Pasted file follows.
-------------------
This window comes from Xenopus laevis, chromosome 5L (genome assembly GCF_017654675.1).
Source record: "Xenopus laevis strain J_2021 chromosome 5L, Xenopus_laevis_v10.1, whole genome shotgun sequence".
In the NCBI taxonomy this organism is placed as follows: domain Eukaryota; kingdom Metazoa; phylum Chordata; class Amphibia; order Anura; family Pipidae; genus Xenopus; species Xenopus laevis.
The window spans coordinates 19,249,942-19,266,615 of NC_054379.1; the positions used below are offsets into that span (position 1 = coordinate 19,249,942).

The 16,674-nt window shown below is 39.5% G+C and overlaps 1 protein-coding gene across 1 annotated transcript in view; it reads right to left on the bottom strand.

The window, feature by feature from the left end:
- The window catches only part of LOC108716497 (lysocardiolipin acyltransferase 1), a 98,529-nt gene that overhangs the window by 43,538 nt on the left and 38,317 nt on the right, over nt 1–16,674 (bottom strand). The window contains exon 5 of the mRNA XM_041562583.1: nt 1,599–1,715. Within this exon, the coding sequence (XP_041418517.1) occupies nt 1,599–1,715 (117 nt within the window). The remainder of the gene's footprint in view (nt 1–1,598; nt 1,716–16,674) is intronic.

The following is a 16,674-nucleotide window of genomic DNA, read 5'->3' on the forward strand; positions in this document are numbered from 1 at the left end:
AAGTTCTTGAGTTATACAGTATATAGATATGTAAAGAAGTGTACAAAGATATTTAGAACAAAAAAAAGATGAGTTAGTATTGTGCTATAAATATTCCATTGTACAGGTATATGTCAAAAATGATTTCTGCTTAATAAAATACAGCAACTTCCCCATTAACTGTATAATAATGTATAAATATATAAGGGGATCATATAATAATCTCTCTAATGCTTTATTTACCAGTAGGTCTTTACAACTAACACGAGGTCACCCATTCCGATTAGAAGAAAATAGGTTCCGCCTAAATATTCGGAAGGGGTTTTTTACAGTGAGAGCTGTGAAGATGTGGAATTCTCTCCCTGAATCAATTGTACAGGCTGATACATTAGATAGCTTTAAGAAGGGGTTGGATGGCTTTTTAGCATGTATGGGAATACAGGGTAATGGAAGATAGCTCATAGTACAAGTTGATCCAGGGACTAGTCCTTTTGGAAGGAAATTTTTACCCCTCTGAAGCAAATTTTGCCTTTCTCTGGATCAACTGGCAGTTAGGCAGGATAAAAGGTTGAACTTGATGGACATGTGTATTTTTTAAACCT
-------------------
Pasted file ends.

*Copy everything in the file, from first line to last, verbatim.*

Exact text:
This window comes from Xenopus laevis, chromosome 5L (genome assembly GCF_017654675.1).
Source record: "Xenopus laevis strain J_2021 chromosome 5L, Xenopus_laevis_v10.1, whole genome shotgun sequence".
In the NCBI taxonomy this organism is placed as follows: domain Eukaryota; kingdom Metazoa; phylum Chordata; class Amphibia; order Anura; family Pipidae; genus Xenopus; species Xenopus laevis.
The window spans coordinates 19,249,942-19,266,615 of NC_054379.1; the positions used below are offsets into that span (position 1 = coordinate 19,249,942).

The 16,674-nt window shown below is 39.5% G+C and overlaps 1 protein-coding gene across 1 annotated transcript in view; it reads right to left on the bottom strand.

The window, feature by feature from the left end:
- The window catches only part of LOC108716497 (lysocardiolipin acyltransferase 1), a 98,529-nt gene that overhangs the window by 43,538 nt on the left and 38,317 nt on the right, over nt 1–16,674 (bottom strand). The window contains exon 5 of the mRNA XM_041562583.1: nt 1,599–1,715. Within this exon, the coding sequence (XP_041418517.1) occupies nt 1,599–1,715 (117 nt within the window). The remainder of the gene's footprint in view (nt 1–1,598; nt 1,716–16,674) is intronic.

The following is a 16,674-nucleotide window of genomic DNA, read 5'->3' on the forward strand; positions in this document are numbered from 1 at the left end:
AAGTTCTTGAGTTATACAGTATATAGATATGTAAAGAAGTGTACAAAGATATTTAGAACAAAAAAAAGATGAGTTAGTATTGTGCTATAAATATTCCATTGTACAGGTATATGTCAAAAATGATTTCTGCTTAATAAAATACAGCAACTTCCCCATTAACTGTATAATAATGTATAAATATATAAGGGGATCATATAATAATCTCTCTAATGCTTTATTTACCAGTAGGTCTTTACAACTAACACGAGGTCACCCATTCCGATTAGAAGAAAATAGGTTCCGCCTAAATATTCGGAAGGGGTTTTTTACAGTGAGAGCTGTGAAGATGTGGAATTCTCTCCCTGAATCAATTGTACAGGCTGATACATTAGATAGCTTTAAGAAGGGGTTGGATGGCTTTTTAGCATGTATGGGAATACAGGGTAATGGAAGATAGCTCATAGTACAAGTTGATCCAGGGACTAGTCCTTTTGGAAGGAAATTTTTACCCCTCTGAAGCAAATTTTGCCTTTCTCTGGATCAACTGGCAGTTAGGCAGGATAAAAGGTTGAACTTGATGGACATGTGTATTTTTTAAACCT